A reexamination of the current transit situation

SEPTA buses to the rescue! Sort of.

Immediately after Superstorm Sandy, New Jersey Transit was crippled.

Things have improved overall. On Friday, NJ Transit was proud to announce that “all but one NJ TRANSIT rail lines [would] be running full or modified service effective Monday, November 19. This include[d] the restoration of service along the North Jersey Coast Line, which suffered the brunt of the damage wrought by Hurricane Sandy” (NJ Transit News Release).

…Guess which one line STILL doesn’t have service, even after restoration of the line that received “the brunt of the damage?” That’s right, MINE, Gladstone branch.

NJ Transit recovery map, November 19. GUESS WHICH TRAIN ISN'T RUNNING YET

When NJ Transit talked about all the Morris & Essex line damage they had to fix, they named the rail washout at Kearny junction (which has been fixed) and “major damage” between Summit and Millburn (which have been fixed) and Denville and Morristown (also fixed). And there was something about some poles down near Lyons. The Gladstone line certainly didn’t seem any more damaged than any other line.

Why is it taking so long? Theories abound on NJ Transit’s Facebook page: some say the catenary poles were fragile wood instead of customary steel, so they the majority of them broke; some say the line’s single-track nature does not lend itself to repairs; some say that our Gladstone trains are being used elsewhere to compensate for all the trains that were (preventably) destroyed.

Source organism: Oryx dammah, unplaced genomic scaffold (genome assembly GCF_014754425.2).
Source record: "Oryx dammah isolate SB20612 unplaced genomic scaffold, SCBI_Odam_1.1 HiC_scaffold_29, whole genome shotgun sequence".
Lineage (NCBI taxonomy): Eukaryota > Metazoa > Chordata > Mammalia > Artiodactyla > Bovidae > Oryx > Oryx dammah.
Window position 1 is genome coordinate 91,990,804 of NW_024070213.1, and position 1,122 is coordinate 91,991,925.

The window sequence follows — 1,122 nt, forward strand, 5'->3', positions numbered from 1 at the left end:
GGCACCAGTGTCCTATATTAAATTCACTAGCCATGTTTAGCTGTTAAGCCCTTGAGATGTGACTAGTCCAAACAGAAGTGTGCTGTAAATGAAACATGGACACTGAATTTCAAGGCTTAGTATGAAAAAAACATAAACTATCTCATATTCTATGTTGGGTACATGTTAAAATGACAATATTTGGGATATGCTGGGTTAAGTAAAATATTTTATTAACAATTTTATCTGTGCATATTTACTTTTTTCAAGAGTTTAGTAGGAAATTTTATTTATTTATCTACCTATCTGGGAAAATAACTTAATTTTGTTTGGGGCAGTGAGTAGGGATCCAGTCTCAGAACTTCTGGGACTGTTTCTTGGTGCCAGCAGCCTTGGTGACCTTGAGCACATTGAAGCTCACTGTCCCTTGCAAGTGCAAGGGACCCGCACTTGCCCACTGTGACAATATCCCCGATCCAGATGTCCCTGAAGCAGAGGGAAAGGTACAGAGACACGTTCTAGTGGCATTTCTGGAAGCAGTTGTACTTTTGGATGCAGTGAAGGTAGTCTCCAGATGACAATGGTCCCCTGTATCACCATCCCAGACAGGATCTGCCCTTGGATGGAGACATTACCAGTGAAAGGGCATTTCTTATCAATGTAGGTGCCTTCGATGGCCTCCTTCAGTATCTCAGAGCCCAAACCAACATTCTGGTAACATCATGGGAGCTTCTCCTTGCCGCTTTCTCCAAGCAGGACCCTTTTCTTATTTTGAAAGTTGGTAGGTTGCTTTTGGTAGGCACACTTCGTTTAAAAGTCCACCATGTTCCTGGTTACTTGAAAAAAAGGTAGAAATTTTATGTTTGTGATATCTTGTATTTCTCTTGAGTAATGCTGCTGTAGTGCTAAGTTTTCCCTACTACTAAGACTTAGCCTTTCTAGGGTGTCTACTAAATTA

Most of us assume the real reason is that Gladstone branch is “the bastard stepchild of NJT line[s],” and fixing our line is simply not a priority. (We don’t have the highest ridership of the system, it’s true.)

But seriously, everyone else (including the most heavily damaged line) has been fixed for nearly a week at least. This is getting ridiculous.

 

Enough with my indignation. MOVING ON:

To ease the lack of Gladstone trains, NJ Transit has commissioned free emergency shuttle buses to stop at most Gladstone-branch train stations.

There are two sets of buses (route “A” and route “B”), which together hit most of the stations on the line.
Gladstone branch emergency bus route, as of November 20, 2012
[click here to pan around a Google map of the area]

(I have no idea why they left out poor little Stirling. Every other stop on the Gladstone branch is covered.)

 

Because New Jersey has apparently run out of buses, they’ve brought in SEPTA buses from Philadelphia (see top photo).

Unfortunately, presumably because these bus drivers don’t know their way around these suburban New Jersey roads, I guess they’re getting lost. Half of the buses never show up.

Basically: You dream about sex, but I dream that my train is running again. It will be a sweet, sweet day.

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